The case for vaccinating the world — before it's too late

Vice President Kamala Harris looks on as Victoria Legerwood-Rivera, an Attendance Counselor at Stoddert Elementary School in Washington, D.C., receives a COVID-19 vaccine during an event with President Joe Biden, celebrating the 50 millionth COVID-19 vaccination Thursday, Feb. 25, 2021, in the South Court Auditorium in the Eisenhower Executive Office Building at the White House. (Official White House Photo by Lawrence Jackson)

Epidemiologists from dozens of countries around the world issued a loud warning Tuesday that failure to ensure global administration of Covid-19 vaccines within the next year—at the very latest—could allow vaccine-resistant variants to spread among unprotected populations to such an extent that current shots are rendered ineffective.

According to a new People's Vaccine Alliance survey of 77 leading epidemiologists from 28 countries, two-thirds said they believe the international community has "a year or less" before Covid-19 mutations proliferate widely enough to make a majority of first-generation vaccines ineffective, requiring the production of new or modified shots—an opportunity that the pharmaceutical industry is already preparing to seize.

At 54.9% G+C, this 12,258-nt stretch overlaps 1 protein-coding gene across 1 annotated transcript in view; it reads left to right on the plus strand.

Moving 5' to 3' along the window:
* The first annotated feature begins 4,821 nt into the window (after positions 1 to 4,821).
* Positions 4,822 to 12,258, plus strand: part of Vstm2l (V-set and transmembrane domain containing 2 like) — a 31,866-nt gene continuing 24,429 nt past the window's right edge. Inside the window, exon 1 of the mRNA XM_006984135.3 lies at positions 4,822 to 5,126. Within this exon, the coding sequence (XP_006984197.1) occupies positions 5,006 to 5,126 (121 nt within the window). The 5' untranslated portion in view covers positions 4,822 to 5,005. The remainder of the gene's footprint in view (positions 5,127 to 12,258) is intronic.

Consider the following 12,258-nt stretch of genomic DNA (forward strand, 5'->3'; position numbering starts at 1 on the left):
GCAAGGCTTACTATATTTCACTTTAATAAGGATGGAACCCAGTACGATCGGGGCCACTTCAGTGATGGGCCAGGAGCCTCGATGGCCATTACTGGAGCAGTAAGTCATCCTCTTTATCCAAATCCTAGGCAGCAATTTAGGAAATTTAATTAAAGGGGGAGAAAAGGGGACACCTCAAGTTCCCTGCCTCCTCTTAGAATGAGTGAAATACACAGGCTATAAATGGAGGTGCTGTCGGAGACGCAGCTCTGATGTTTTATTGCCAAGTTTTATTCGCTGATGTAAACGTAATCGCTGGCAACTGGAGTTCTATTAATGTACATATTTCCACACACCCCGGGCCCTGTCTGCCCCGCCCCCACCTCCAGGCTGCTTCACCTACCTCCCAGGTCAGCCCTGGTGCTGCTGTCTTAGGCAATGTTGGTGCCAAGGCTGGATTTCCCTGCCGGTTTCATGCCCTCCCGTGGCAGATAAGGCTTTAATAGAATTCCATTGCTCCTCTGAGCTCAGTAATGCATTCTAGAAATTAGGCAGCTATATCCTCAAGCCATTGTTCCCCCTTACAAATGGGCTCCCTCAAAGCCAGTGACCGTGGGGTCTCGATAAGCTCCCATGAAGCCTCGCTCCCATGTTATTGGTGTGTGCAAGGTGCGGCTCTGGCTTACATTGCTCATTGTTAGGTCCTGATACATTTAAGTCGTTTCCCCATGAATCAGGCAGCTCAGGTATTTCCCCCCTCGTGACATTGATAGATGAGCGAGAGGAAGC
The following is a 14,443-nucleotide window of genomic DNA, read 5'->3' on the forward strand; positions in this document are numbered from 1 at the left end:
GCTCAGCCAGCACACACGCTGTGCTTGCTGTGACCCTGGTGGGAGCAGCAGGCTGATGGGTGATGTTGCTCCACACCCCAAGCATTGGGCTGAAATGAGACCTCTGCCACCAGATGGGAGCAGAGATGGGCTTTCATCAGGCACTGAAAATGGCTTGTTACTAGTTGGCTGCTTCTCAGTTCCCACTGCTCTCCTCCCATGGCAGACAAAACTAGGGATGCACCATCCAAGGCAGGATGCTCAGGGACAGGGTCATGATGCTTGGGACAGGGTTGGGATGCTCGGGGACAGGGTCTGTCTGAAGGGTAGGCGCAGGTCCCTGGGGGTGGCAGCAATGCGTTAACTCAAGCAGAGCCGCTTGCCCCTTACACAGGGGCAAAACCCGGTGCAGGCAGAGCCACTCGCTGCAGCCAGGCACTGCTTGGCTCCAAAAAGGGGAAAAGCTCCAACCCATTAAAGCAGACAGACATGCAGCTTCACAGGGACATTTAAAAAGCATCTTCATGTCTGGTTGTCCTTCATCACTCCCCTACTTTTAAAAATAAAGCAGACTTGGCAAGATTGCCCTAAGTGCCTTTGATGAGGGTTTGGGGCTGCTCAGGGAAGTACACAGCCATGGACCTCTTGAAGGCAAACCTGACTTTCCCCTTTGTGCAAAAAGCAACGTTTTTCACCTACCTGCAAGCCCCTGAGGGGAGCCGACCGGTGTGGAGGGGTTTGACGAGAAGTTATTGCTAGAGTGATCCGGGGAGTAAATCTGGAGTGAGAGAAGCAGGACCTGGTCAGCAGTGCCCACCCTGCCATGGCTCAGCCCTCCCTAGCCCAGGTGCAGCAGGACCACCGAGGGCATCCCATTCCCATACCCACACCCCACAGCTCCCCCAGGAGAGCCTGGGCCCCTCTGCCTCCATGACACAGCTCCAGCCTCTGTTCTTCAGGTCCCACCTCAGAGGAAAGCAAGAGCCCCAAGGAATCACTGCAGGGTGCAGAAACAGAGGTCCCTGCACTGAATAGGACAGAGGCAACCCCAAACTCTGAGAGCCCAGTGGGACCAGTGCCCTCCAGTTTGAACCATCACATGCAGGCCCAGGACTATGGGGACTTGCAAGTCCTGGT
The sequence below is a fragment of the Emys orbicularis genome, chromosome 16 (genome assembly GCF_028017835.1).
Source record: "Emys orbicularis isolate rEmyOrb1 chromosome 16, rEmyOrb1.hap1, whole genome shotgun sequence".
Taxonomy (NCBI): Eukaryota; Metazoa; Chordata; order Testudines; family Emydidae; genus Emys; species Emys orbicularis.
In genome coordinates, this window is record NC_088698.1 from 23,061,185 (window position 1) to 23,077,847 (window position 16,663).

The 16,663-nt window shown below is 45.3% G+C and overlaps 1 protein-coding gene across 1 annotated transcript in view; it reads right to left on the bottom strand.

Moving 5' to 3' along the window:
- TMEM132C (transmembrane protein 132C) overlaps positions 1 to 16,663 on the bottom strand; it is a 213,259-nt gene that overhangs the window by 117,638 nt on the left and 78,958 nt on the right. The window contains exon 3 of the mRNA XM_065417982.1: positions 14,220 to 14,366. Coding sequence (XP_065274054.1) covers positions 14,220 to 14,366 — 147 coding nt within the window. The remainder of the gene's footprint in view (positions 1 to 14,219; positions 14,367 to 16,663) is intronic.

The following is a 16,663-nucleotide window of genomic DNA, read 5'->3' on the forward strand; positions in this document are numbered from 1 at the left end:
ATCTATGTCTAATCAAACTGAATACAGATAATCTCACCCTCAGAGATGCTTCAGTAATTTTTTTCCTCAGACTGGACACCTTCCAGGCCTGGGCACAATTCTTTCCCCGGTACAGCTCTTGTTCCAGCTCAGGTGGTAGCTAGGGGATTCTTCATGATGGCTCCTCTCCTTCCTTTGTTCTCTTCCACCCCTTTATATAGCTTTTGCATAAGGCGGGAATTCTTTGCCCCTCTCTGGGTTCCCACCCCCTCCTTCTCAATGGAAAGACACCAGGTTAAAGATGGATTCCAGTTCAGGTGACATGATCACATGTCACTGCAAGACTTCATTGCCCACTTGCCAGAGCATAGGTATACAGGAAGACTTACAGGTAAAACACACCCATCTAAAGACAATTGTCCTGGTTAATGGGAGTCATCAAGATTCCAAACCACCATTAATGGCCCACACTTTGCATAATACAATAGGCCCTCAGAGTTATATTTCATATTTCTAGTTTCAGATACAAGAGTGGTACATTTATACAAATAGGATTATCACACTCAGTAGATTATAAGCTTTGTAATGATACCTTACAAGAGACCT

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Imagine you've forgotten once again the difference between a gorilla and a chimpanzee, so you do a quick Google image search of “gorilla." But instead of finding images of adorable animals, photos of a Black couple pop up.

Is this just a glitch in the algorithm? Or, is Google an ad company, not an information company, that's replicating the discrimination of the world it operates in? How can this discrimination be addressed and who is accountable for it?

“These platforms are encoded with racism," says UCLA professor and best-selling author of Algorithms of Oppression, Dr. Safiya Noble. “The logic is racist and sexist because it would allow for these kinds of false, misleading, kinds of results to come to the fore…There are unfortunately thousands of examples now of harm that comes from algorithmic discrimination."

On At Liberty this week, Dr. Noble joined us to discuss what she calls “algorithmic oppression," and what needs to be done to end this kind of bias and dismantle systemic racism in software, predictive analytics, search platforms, surveillance systems, and other technologies.

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